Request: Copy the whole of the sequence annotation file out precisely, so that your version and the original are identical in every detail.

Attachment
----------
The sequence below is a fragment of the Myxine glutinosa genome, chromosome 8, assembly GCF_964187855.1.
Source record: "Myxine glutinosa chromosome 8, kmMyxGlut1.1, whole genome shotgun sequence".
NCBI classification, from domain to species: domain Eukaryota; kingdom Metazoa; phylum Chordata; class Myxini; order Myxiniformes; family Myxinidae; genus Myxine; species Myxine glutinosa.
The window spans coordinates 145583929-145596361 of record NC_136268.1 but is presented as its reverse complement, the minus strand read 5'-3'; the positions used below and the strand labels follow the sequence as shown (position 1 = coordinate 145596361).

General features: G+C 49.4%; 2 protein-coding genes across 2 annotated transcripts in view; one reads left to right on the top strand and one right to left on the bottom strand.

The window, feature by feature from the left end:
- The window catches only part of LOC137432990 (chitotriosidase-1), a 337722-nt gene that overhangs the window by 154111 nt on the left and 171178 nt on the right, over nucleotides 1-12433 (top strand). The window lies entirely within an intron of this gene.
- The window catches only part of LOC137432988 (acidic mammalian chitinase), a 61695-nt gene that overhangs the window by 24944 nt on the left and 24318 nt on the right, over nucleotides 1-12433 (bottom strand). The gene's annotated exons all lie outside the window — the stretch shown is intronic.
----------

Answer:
The sequence below is a fragment of the Myxine glutinosa genome, chromosome 8, assembly GCF_964187855.1.
Source record: "Myxine glutinosa chromosome 8, kmMyxGlut1.1, whole genome shotgun sequence".
NCBI classification, from domain to species: domain Eukaryota; kingdom Metazoa; phylum Chordata; class Myxini; order Myxiniformes; family Myxinidae; genus Myxine; species Myxine glutinosa.
The window spans coordinates 145583929-145596361 of record NC_136268.1 but is presented as its reverse complement, the minus strand read 5'-3'; the positions used below and the strand labels follow the sequence as shown (position 1 = coordinate 145596361).

General features: G+C 49.4%; 2 protein-coding genes across 2 annotated transcripts in view; one reads left to right on the top strand and one right to left on the bottom strand.

The window, feature by feature from the left end:
- The window catches only part of LOC137432990 (chitotriosidase-1), a 337722-nt gene that overhangs the window by 154111 nt on the left and 171178 nt on the right, over nucleotides 1-12433 (top strand). The window lies entirely within an intron of this gene.
- The window catches only part of LOC137432988 (acidic mammalian chitinase), a 61695-nt gene that overhangs the window by 24944 nt on the left and 24318 nt on the right, over nucleotides 1-12433 (bottom strand). The gene's annotated exons all lie outside the window — the stretch shown is intronic.